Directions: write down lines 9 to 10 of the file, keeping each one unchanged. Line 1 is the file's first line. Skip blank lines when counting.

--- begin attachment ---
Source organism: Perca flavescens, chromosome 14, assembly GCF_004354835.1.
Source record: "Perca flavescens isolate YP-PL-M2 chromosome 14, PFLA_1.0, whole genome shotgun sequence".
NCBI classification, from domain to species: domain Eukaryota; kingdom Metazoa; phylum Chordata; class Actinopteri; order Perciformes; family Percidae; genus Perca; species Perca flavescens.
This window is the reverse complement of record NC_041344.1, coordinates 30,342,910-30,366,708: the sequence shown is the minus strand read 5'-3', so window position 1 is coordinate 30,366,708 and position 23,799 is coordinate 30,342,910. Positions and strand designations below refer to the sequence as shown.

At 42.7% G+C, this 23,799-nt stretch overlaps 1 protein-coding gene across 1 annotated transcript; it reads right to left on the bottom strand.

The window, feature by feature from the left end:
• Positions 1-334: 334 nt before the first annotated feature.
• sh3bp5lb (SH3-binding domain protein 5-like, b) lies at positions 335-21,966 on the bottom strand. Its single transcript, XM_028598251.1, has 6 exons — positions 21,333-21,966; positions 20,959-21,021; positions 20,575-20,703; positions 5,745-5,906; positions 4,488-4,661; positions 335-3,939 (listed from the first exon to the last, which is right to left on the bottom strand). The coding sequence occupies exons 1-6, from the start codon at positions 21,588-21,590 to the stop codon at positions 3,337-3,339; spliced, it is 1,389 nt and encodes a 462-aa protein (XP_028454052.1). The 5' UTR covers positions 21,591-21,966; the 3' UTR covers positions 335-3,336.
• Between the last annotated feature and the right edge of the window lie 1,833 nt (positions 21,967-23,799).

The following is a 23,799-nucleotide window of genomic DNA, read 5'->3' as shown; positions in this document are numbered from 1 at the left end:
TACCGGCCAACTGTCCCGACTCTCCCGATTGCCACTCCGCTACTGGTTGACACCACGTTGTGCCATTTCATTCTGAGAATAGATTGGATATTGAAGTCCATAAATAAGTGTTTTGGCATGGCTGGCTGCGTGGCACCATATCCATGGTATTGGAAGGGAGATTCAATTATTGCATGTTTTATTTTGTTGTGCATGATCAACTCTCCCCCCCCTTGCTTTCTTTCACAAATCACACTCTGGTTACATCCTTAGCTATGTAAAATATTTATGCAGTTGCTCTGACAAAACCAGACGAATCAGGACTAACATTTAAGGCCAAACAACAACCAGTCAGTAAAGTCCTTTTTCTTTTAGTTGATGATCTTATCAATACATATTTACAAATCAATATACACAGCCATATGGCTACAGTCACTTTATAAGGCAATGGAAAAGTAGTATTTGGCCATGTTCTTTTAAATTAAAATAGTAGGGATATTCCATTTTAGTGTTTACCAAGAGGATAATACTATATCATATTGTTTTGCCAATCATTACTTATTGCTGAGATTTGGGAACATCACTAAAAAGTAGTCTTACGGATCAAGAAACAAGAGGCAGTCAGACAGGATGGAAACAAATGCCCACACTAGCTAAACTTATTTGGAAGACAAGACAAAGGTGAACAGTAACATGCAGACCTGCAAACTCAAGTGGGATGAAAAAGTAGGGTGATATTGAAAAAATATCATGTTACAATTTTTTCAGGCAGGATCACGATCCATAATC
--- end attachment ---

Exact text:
• Between the last annotated feature and the right edge of the window lie 1,833 nt (positions 21,967-23,799).

The following is a 23,799-nucleotide window of genomic DNA, read 5'->3' as shown; positions in this document are numbered from 1 at the left end: